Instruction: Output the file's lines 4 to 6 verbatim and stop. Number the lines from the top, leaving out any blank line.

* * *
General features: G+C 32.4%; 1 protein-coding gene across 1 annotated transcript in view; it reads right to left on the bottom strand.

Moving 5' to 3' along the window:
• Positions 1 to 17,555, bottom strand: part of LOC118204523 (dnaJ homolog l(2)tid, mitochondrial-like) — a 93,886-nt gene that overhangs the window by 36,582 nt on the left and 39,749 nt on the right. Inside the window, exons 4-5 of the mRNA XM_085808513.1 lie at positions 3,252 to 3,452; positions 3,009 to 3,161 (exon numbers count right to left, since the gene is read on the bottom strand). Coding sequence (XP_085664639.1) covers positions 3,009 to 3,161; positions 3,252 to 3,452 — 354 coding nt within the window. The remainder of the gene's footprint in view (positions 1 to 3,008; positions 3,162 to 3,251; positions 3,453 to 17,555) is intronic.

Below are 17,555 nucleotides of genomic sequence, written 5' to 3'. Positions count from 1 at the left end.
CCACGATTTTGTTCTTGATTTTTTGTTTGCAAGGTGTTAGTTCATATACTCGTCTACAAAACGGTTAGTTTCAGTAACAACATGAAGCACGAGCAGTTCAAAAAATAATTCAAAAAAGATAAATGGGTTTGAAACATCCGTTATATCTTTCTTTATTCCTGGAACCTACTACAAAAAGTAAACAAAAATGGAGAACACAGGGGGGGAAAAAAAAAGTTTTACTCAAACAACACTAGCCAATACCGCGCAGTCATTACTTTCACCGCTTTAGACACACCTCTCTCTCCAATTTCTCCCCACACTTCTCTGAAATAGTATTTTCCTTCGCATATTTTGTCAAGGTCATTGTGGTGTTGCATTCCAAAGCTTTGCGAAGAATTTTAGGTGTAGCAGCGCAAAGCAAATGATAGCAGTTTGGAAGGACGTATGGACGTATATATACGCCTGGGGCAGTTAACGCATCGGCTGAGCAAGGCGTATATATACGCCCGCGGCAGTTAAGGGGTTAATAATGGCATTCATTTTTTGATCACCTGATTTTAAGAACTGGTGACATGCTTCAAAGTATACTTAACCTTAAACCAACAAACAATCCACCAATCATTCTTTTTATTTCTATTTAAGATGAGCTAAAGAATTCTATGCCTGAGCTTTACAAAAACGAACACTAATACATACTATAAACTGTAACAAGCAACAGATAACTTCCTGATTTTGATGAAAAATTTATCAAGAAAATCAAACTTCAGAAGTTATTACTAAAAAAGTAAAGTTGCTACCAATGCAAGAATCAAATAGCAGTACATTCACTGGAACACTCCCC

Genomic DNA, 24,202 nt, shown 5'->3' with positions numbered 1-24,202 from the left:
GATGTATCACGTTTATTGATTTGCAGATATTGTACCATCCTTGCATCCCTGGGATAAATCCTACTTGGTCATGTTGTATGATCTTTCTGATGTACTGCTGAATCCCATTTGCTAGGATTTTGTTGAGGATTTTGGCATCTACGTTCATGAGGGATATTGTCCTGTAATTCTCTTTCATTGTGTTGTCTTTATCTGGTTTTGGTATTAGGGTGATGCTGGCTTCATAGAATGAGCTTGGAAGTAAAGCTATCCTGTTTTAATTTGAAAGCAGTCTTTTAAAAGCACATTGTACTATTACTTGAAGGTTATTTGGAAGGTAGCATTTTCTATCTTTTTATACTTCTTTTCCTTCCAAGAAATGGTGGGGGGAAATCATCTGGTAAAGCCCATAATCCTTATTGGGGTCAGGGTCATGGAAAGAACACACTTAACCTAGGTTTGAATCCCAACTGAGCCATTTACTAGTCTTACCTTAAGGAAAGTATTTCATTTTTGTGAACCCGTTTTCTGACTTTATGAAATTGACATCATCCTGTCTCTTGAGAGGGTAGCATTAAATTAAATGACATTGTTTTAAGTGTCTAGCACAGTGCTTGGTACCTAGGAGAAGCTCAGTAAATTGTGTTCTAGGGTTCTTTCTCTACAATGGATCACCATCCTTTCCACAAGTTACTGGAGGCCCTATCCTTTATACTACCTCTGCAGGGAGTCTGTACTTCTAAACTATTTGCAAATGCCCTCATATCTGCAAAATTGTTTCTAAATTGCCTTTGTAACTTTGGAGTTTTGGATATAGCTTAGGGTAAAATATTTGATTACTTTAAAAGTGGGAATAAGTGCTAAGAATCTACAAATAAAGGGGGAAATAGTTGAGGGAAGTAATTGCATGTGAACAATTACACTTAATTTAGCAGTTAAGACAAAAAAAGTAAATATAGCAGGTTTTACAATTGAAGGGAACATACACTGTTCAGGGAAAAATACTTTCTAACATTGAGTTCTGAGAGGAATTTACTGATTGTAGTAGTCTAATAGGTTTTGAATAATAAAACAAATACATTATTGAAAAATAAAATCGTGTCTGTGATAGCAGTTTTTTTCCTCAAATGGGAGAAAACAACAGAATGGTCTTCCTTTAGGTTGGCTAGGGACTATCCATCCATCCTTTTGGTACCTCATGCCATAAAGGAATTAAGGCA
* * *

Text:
Below are 17,555 nucleotides of genomic sequence, written 5' to 3'. Positions count from 1 at the left end.
CCACGATTTTGTTCTTGATTTTTTGTTTGCAAGGTGTTAGTTCATATACTCGTCTACAAAACGGTTAGTTTCAGTAACAACATGAAGCACGAGCAGTTCAAAAAATAATTCAAAAAAGATAAATGGGTTTGAAACATCCGTTATATCTTTCTTTATTCCTGGAACCTACTACAAAAAGTAAACAAAAATGGAGAACACAGGGGGGGAAAAAAAAAGTTTTACTCAAACAACACTAGCCAATACCGCGCAGTCATTACTTTCACCGCTTTAGACACACCTCTCTCTCCAATTTCTCCCCACACTTCTCTGAAATAGTATTTTCCTTCGCATATTTTGTCAAGGTCATTGTGGTGTTGCATTCCAAAGCTTTGCGAAGAATTTTAGGTGTAGCAGCGCAAAGCAAATGATAGCAGTTTGGAAGGACGTATGGACGTATATATACGCCTGGGGCAGTTAACGCATCGGCTGAGCAAGGCGTATATATACGCCCGCGGCAGTTAAGGGGTTAATAATGGCATTCATTTTTTGATCACCTGATTTTAAGAACTGGTGACATGCTTCAAAGTATACTTAACCTTAAACCAACAAACAATCCACCAATCATTCTTTTTATTTCTATTTAAGATGAGCTAAAGAATTCTATGCCTGAGCTTTACAAAAACGAACACTAATACATACTATAAACTGTAACAAGCAACAGATAACTTCCTGATTTTGATGAAAAATTTATCAAGAAAATCAAACTTCAGAAGTTATTACTAAAAAAGTAAAGTTGCTACCAATGCAAGAATCAAATAGCAGTACATTCACTGGAACACTCCCC

Genomic DNA, 24,202 nt, shown 5'->3' with positions numbered 1-24,202 from the left: